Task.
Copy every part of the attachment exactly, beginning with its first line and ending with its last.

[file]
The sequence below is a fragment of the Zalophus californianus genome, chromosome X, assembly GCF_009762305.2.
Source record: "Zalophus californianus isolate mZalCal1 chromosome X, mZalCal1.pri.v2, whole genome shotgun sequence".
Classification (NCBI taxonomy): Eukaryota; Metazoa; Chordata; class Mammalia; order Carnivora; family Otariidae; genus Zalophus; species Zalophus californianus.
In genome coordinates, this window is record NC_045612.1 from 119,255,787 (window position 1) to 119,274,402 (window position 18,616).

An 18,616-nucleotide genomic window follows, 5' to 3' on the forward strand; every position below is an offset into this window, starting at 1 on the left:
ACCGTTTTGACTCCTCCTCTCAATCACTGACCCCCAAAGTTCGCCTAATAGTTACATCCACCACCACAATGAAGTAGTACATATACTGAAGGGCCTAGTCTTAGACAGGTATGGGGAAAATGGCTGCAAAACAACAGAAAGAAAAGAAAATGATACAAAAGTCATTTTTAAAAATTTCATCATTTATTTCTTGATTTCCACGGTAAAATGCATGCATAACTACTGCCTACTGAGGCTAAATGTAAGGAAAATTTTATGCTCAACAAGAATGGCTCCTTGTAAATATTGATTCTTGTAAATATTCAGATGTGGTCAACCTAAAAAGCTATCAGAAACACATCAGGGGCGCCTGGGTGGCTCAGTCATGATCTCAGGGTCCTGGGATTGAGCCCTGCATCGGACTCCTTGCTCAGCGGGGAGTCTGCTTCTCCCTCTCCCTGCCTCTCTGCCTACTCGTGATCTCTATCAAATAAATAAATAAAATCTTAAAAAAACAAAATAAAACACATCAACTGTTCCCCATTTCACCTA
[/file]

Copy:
The sequence below is a fragment of the Zalophus californianus genome, chromosome X, assembly GCF_009762305.2.
Source record: "Zalophus californianus isolate mZalCal1 chromosome X, mZalCal1.pri.v2, whole genome shotgun sequence".
Classification (NCBI taxonomy): Eukaryota; Metazoa; Chordata; class Mammalia; order Carnivora; family Otariidae; genus Zalophus; species Zalophus californianus.
In genome coordinates, this window is record NC_045612.1 from 119,255,787 (window position 1) to 119,274,402 (window position 18,616).

An 18,616-nucleotide genomic window follows, 5' to 3' on the forward strand; every position below is an offset into this window, starting at 1 on the left:
ACCGTTTTGACTCCTCCTCTCAATCACTGACCCCCAAAGTTCGCCTAATAGTTACATCCACCACCACAATGAAGTAGTACATATACTGAAGGGCCTAGTCTTAGACAGGTATGGGGAAAATGGCTGCAAAACAACAGAAAGAAAAGAAAATGATACAAAAGTCATTTTTAAAAATTTCATCATTTATTTCTTGATTTCCACGGTAAAATGCATGCATAACTACTGCCTACTGAGGCTAAATGTAAGGAAAATTTTATGCTCAACAAGAATGGCTCCTTGTAAATATTGATTCTTGTAAATATTCAGATGTGGTCAACCTAAAAAGCTATCAGAAACACATCAGGGGCGCCTGGGTGGCTCAGTCATGATCTCAGGGTCCTGGGATTGAGCCCTGCATCGGACTCCTTGCTCAGCGGGGAGTCTGCTTCTCCCTCTCCCTGCCTCTCTGCCTACTCGTGATCTCTATCAAATAAATAAATAAAATCTTAAAAAAACAAAATAAAACACATCAACTGTTCCCCATTTCACCTA